87-70 or fight
Posted: Monday, August 3, 2009 8:01 pm
By DOUGLAS COHN
and ELEANOR CLIFT
WASHINGTON — The health care debate has become the tax debate, that perennial discussion subtitled: “How could a free people do this to themselves?”
Six Democratic and Republican senators from small, rural states have the whip hand in fashioning the health care reform bill most likely to see the light of day when all the haggling is done. They represent Montana, North Dakota, New Mexico, Maine, Iowa and Wyoming. There is no one at the table to stand up for the diverse populations of California or New York, or the lost manufacturing base in Ohio and Michigan or the burgeoning Sunbelt.
And through the bonus of seniority, Sen. Max Baucus, D-Mont., chairman of the Senate Finance Committee, has become the man to see on health care reform. Baucus and his five handpicked colleagues are reportedly crafting a bill that would not include a tax on high earners to help pay for universal coverage.
Americans have become so tax-averse that the mere mention of raising taxes, even on the highest earners, meets with a wall of opposition. Obama suggested taking the top rate up to 39.6, where it was during the Clinton years. President Bush lowered it to 35 percent as part of his tax-cutting package.
On the other hand, the income tax has proven to be incomprehensible, unfair, and, worst of all, unbalanced. (The burden of caring for the elderly with a 15.3 percent Social Security and Medicare tax has fallen on everyone but the wealthy because the 12.4 percent Social Security portion is not paid on incomes above $102,000.)
Taxing the rich was the original intent when the income tax was enabled by ratification of the 16th Amendment in 1913. The initial tax was just 1 percent on family incomes above $4,000 ($87,000 in 2009 inflation-adjusted dollars), but zoomed to 7 percent for those making above $500,000 ($11,000,000 in 2009 dollars), a threshold that targeted the robber barons who had so fabulously benefited from unchecked monopolies that controlled much of the U.S. economy.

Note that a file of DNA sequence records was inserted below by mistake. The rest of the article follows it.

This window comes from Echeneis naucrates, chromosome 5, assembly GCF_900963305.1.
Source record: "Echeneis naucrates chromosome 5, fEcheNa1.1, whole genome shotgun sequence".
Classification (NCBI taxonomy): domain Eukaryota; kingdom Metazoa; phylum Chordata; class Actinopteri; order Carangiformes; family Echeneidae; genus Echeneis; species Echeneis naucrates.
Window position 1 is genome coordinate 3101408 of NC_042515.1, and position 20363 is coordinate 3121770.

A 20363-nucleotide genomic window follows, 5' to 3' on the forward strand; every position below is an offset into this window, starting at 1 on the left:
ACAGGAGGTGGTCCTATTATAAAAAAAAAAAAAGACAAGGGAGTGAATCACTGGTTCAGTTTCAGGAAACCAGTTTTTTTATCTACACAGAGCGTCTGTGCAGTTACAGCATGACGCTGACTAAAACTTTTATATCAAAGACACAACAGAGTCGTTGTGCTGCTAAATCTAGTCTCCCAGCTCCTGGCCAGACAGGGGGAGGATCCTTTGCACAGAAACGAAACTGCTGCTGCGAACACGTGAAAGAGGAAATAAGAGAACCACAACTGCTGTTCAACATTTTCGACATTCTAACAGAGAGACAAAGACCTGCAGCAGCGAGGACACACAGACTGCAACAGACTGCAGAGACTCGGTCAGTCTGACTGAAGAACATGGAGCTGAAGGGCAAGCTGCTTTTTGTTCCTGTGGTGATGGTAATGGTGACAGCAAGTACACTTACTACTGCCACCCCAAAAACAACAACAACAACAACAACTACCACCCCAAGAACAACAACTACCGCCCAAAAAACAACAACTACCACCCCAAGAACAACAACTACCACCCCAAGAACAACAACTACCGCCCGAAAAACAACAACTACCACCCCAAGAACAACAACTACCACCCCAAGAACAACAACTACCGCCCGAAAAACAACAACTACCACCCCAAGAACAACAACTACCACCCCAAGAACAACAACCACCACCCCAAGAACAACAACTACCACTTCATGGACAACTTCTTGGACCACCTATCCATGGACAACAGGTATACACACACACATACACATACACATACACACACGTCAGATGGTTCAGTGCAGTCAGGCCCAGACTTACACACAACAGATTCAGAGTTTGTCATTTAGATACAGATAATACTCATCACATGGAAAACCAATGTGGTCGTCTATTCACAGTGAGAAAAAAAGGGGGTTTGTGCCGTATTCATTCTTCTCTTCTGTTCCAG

The top rate during World War II rose to 91 percent, an extension of the idea that this is a tax to bridle runaway wealth. President Kennedy lowered it to 70 percent, which actually increased revenues and ushered in theorists of varying ideologies advocating additional tax cuts. President Reagan took up the mantle and, with his Tax Reform Act of 1986, dramatically lowered the tax on the wealthy from 70 percent to 28 percent while increasing the rate on the lowest income earners from 11 percent to 15 percent. Unwittingly, Reagan together with a willing Congress launched the modern age of robber barons from which we have yet to recover.
Historians will look back and trace the economic crash of 2008-09 to Reagan’s transfer-of-wealth tax policies that concentrated too much money in too few hands, creating a chasm between the haves and have nots not seen since the robber baron days. This was exacerbated by both deregulation and the out and out absence of regulation or oversight of the financial activities of our modern-day robber barons who then ran rampant in the stock, commodities, real estate, and money markets.
A tax policy in the spirit of the 16th Amendment and in keeping with the needs of the times would raise the threshold for paying taxes to its 1913 equivalent of $87,000 and restore the top rate to the 70 percent it was under Kennedy, who might have said today: Let the word go forth from this time and place, to friend and foe alike: 87-70 or fight.
Published in The Messenger 8.3.09